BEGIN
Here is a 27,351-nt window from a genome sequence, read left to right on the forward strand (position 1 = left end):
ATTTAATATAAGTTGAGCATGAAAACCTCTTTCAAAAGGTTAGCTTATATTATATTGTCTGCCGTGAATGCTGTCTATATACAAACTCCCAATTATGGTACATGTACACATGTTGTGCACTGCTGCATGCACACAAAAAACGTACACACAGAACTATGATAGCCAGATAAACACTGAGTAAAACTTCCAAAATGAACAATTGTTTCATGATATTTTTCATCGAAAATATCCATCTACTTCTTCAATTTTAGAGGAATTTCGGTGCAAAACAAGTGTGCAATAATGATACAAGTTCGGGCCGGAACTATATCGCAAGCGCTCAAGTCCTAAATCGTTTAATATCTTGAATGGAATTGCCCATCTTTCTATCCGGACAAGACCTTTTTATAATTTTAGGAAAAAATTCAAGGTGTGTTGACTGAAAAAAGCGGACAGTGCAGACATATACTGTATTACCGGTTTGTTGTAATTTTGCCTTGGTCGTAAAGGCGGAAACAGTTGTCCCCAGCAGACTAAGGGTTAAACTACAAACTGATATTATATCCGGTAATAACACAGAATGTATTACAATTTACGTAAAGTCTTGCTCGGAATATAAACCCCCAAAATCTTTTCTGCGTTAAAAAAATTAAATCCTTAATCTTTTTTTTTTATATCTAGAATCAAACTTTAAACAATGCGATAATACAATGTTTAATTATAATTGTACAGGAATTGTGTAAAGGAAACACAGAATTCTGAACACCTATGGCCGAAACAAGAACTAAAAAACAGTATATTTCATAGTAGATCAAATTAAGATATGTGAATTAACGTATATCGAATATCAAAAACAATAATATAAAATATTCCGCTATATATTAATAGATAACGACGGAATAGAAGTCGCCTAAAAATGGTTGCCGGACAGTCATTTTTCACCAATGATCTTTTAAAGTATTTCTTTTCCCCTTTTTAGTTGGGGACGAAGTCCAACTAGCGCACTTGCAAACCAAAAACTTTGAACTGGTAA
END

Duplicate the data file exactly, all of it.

Here is a 27,351-nt window from a genome sequence, read left to right on the forward strand (position 1 = left end):
ATTTAATATAAGTTGAGCATGAAAACCTCTTTCAAAAGGTTAGCTTATATTATATTGTCTGCCGTGAATGCTGTCTATATACAAACTCCCAATTATGGTACATGTACACATGTTGTGCACTGCTGCATGCACACAAAAAACGTACACACAGAACTATGATAGCCAGATAAACACTGAGTAAAACTTCCAAAATGAACAATTGTTTCATGATATTTTTCATCGAAAATATCCATCTACTTCTTCAATTTTAGAGGAATTTCGGTGCAAAACAAGTGTGCAATAATGATACAAGTTCGGGCCGGAACTATATCGCAAGCGCTCAAGTCCTAAATCGTTTAATATCTTGAATGGAATTGCCCATCTTTCTATCCGGACAAGACCTTTTTATAATTTTAGGAAAAAATTCAAGGTGTGTTGACTGAAAAAAGCGGACAGTGCAGACATATACTGTATTACCGGTTTGTTGTAATTTTGCCTTGGTCGTAAAGGCGGAAACAGTTGTCCCCAGCAGACTAAGGGTTAAACTACAAACTGATATTATATCCGGTAATAACACAGAATGTATTACAATTTACGTAAAGTCTTGCTCGGAATATAAACCCCCAAAATCTTTTCTGCGTTAAAAAAATTAAATCCTTAATCTTTTTTTTTTATATCTAGAATCAAACTTTAAACAATGCGATAATACAATGTTTAATTATAATTGTACAGGAATTGTGTAAAGGAAACACAGAATTCTGAACACCTATGGCCGAAACAAGAACTAAAAAACAGTATATTTCATAGTAGATCAAATTAAGATATGTGAATTAACGTATATCGAATATCAAAAACAATAATATAAAATATTCCGCTATATATTAATAGATAACGACGGAATAGAAGTCGCCTAAAAATGGTTGCCGGACAGTCATTTTTCACCAATGATCTTTTAAAGTATTTCTTTTCCCCTTTTTAGTTGGGGACGAAGTCCAACTAGCGCACTTGCAAACCAAAAACTTTGAACTGGTAA